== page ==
Southern Historical Society Papers, Volume 28. (ed. Reverend J. William Jones), chapter 1.20 (search)
James Deal. Jackson Gragg. John C. Lewis. Joseph Phillips, and J. P. Shook., W. L. Thompson. Robert H. Carswell. Cleveland Coffey, a twin. Thomas Crump. William Fleming. Abram Hudson. J. B. Littlejohn. W. E. Phillips, twins. John A. Taylor. M. L. Townsell, a twin.—19. Mortally wounded—privates. J. M. Clouts. Thomas M. Coffey. Rufus Ervine. G. W. Holloway. Joseph Setser. Hosea Stallings. J. G. Coffey, a twin. W. S. Coffey. H. H. Hays. George Morgan. W. E. Setser. William Underdown. Wounded—wounds described. Captain R. M. Tuttle, badly, right leg. Lieutenant C. M. Sudderth, badly in hand. Sergeant J. T. C. Hood, badly in thigh and foot. Sergeant R. N. Hudspeth, by bursting of shell. Sergeant H. C. Coffey, badly in wrist. Corporal S. P. Philyaw, badly in thigh. Corporal A. H. Courtney, leg broken (amputated). Privates. Hezekia Annas, badly in thigh. George Arney, leg broken. S. P. Badger, bad<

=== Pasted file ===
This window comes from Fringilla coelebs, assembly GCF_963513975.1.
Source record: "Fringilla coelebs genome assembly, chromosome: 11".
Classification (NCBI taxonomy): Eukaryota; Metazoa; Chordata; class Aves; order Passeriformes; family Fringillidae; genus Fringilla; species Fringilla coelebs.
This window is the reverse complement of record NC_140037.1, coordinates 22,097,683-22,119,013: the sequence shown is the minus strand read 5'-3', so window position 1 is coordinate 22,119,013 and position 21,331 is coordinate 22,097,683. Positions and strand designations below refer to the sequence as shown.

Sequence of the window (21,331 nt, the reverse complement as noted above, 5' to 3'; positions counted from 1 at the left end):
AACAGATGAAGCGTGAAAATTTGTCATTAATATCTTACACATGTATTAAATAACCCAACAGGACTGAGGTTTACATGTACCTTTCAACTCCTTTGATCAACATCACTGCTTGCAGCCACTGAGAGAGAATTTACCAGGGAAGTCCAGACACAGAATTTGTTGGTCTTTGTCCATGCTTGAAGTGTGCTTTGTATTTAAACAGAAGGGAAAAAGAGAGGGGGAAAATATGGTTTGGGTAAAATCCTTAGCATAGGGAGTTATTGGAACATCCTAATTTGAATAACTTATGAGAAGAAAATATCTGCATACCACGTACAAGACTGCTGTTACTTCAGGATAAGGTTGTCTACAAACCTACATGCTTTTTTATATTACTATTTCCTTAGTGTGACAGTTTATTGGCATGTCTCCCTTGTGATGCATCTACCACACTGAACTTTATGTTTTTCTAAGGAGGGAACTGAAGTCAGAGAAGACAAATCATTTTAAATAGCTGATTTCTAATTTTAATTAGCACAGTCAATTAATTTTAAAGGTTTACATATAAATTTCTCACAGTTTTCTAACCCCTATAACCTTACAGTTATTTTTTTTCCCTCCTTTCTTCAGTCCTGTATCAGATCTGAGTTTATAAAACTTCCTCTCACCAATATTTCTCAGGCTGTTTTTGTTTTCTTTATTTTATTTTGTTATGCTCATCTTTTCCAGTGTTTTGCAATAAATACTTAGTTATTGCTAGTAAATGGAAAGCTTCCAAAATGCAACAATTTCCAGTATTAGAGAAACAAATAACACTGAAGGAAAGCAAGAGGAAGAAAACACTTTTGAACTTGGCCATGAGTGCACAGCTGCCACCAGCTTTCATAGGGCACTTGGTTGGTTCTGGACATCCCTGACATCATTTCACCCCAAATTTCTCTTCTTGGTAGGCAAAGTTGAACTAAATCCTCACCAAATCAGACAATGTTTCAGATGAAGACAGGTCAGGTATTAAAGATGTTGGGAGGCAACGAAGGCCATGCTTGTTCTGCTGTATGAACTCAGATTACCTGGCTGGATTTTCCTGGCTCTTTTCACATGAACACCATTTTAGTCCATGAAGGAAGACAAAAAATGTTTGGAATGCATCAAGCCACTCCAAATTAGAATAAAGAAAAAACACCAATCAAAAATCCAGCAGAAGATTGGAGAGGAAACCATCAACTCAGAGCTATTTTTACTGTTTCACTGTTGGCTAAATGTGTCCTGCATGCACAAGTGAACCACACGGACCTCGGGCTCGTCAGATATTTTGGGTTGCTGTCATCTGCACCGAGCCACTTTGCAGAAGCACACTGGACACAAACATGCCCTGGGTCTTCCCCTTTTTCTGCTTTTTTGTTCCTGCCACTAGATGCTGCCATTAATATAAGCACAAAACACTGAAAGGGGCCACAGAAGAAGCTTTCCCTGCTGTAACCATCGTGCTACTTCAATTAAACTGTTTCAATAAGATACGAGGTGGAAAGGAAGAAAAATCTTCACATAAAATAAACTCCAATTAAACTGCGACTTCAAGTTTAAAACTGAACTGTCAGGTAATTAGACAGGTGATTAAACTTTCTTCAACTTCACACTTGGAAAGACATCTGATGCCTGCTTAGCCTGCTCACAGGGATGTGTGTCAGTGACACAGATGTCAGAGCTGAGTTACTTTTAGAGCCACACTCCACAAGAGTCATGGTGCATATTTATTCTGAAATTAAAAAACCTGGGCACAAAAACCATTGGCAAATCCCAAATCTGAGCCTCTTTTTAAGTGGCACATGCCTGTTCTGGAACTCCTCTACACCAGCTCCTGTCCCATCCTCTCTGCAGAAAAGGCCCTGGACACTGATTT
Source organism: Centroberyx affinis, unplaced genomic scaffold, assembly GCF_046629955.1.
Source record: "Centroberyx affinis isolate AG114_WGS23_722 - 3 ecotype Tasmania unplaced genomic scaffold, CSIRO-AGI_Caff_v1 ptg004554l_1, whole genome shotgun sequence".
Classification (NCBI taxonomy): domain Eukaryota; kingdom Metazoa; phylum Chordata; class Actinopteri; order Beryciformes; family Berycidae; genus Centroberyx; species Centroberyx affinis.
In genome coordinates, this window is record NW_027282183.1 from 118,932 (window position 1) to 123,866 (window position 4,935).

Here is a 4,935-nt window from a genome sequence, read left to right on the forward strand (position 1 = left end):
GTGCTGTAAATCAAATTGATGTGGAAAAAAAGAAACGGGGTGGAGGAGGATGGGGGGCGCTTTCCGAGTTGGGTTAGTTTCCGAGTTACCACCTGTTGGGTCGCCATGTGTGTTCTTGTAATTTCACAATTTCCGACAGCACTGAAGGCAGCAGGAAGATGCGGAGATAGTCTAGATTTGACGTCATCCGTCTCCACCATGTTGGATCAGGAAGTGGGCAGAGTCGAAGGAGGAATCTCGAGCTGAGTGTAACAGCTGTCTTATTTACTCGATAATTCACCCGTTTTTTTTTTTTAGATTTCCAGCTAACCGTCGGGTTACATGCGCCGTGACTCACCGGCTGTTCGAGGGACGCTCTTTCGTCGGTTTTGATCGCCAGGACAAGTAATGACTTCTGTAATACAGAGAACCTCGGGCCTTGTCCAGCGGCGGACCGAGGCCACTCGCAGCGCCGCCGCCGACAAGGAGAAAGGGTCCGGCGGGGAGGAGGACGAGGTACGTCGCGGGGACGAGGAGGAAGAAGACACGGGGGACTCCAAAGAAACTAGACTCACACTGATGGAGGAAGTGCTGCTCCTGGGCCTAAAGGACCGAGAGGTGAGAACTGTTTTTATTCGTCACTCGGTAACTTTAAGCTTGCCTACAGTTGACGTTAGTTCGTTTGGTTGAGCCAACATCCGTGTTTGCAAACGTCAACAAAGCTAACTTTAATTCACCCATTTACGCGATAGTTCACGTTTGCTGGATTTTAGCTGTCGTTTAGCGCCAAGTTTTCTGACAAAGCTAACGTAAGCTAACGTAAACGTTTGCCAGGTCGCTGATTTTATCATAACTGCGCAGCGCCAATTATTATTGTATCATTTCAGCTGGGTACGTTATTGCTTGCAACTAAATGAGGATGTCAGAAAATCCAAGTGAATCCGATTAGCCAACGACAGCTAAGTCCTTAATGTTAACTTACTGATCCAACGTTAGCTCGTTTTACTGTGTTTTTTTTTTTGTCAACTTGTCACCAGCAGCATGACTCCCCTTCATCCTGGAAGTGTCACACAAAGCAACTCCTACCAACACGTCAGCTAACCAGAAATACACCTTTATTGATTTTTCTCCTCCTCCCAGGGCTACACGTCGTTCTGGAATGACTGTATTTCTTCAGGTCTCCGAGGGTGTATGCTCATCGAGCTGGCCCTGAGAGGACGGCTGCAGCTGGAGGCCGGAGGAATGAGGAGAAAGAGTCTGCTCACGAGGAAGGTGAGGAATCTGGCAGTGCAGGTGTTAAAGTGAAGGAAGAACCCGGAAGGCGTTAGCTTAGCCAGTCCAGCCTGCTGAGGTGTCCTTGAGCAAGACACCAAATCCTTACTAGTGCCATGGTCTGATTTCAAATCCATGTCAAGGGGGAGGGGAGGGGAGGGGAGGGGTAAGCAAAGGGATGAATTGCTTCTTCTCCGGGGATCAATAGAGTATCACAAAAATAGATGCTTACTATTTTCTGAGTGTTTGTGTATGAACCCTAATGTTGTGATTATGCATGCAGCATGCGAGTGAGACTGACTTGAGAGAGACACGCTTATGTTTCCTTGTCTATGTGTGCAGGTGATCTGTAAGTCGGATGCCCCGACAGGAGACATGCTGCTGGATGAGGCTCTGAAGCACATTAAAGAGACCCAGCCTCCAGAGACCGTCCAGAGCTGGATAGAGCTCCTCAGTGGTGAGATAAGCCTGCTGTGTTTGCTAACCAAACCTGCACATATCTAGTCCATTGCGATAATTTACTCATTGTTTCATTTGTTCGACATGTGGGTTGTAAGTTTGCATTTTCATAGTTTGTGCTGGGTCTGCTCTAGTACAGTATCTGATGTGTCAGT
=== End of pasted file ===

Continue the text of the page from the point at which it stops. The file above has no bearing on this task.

Southern Historical Society Papers, Volume 28. (ed. Reverend J. William Jones), Crenshaw Battery, Pegram's Battalion, Confederate States Artillery. (search)
back to Virginia, but no general engagement by the army. Although our troops were still sanguine of the ultimate success of our arms, it was a dark hour for the Confederacy, for about that time came news of Grant's capture of Vicksburg, and of Morgan's defeat in Ohio, besides the successes attending the naval forces of the enemy. In looking over the results of this great struggle, I am struck with the fact that Lee's army, although it received its first check here, after beating its opponed to yield, The cannon of his country pealed Stuart's funeral knell, His soldiers' cheers rang in his ears as Stonewall Jackson fell, Onward o'er gallant Ashby's grave swept war's successful tide, And Southern hopes were living yet when Polk and Morgan died. But he, the leader, on whose words those captains loved to wait, The noblest, bravest, best of all, hath found a harder fate: Unscathed by shot and steel he passed o'er many a desperate field; Oh, God! that he hath lived so long, and only